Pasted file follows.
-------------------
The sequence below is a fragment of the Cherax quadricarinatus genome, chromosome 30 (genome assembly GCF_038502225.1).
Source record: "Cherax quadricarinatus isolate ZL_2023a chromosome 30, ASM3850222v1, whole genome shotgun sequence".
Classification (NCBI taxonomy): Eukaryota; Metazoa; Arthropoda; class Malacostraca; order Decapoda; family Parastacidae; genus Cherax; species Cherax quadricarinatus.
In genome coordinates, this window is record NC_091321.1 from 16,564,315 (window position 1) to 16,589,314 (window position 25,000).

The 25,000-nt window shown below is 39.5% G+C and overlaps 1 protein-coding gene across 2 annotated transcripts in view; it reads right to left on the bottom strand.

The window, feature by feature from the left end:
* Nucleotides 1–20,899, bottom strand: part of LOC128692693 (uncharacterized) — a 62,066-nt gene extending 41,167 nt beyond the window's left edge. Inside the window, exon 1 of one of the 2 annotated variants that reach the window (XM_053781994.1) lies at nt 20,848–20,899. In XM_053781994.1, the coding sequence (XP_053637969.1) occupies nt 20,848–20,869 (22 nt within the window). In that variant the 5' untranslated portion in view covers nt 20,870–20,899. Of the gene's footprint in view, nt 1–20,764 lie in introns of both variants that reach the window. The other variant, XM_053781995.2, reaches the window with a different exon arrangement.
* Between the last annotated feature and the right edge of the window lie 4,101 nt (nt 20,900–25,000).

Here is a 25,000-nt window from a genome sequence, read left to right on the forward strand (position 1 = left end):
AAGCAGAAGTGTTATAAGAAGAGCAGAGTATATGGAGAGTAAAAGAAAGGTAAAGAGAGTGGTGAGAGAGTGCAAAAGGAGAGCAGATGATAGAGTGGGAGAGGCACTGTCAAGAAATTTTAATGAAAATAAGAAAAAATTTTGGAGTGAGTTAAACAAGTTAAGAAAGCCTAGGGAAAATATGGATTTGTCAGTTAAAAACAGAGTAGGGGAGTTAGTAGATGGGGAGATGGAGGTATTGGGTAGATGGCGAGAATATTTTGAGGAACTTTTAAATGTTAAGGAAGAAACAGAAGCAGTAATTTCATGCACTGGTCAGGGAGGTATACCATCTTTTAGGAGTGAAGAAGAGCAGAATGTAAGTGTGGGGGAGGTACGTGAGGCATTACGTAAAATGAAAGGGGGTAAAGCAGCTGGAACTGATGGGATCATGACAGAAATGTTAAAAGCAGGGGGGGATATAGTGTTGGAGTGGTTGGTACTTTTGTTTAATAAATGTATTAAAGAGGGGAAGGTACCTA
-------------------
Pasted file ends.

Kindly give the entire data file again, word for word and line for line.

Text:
The sequence below is a fragment of the Cherax quadricarinatus genome, chromosome 30 (genome assembly GCF_038502225.1).
Source record: "Cherax quadricarinatus isolate ZL_2023a chromosome 30, ASM3850222v1, whole genome shotgun sequence".
Classification (NCBI taxonomy): Eukaryota; Metazoa; Arthropoda; class Malacostraca; order Decapoda; family Parastacidae; genus Cherax; species Cherax quadricarinatus.
In genome coordinates, this window is record NC_091321.1 from 16,564,315 (window position 1) to 16,589,314 (window position 25,000).

The 25,000-nt window shown below is 39.5% G+C and overlaps 1 protein-coding gene across 2 annotated transcripts in view; it reads right to left on the bottom strand.

The window, feature by feature from the left end:
* Nucleotides 1–20,899, bottom strand: part of LOC128692693 (uncharacterized) — a 62,066-nt gene extending 41,167 nt beyond the window's left edge. Inside the window, exon 1 of one of the 2 annotated variants that reach the window (XM_053781994.1) lies at nt 20,848–20,899. In XM_053781994.1, the coding sequence (XP_053637969.1) occupies nt 20,848–20,869 (22 nt within the window). In that variant the 5' untranslated portion in view covers nt 20,870–20,899. Of the gene's footprint in view, nt 1–20,764 lie in introns of both variants that reach the window. The other variant, XM_053781995.2, reaches the window with a different exon arrangement.
* Between the last annotated feature and the right edge of the window lie 4,101 nt (nt 20,900–25,000).

Here is a 25,000-nt window from a genome sequence, read left to right on the forward strand (position 1 = left end):
AAGCAGAAGTGTTATAAGAAGAGCAGAGTATATGGAGAGTAAAAGAAAGGTAAAGAGAGTGGTGAGAGAGTGCAAAAGGAGAGCAGATGATAGAGTGGGAGAGGCACTGTCAAGAAATTTTAATGAAAATAAGAAAAAATTTTGGAGTGAGTTAAACAAGTTAAGAAAGCCTAGGGAAAATATGGATTTGTCAGTTAAAAACAGAGTAGGGGAGTTAGTAGATGGGGAGATGGAGGTATTGGGTAGATGGCGAGAATATTTTGAGGAACTTTTAAATGTTAAGGAAGAAACAGAAGCAGTAATTTCATGCACTGGTCAGGGAGGTATACCATCTTTTAGGAGTGAAGAAGAGCAGAATGTAAGTGTGGGGGAGGTACGTGAGGCATTACGTAAAATGAAAGGGGGTAAAGCAGCTGGAACTGATGGGATCATGACAGAAATGTTAAAAGCAGGGGGGGATATAGTGTTGGAGTGGTTGGTACTTTTGTTTAATAAATGTATTAAAGAGGGGAAGGTACCTA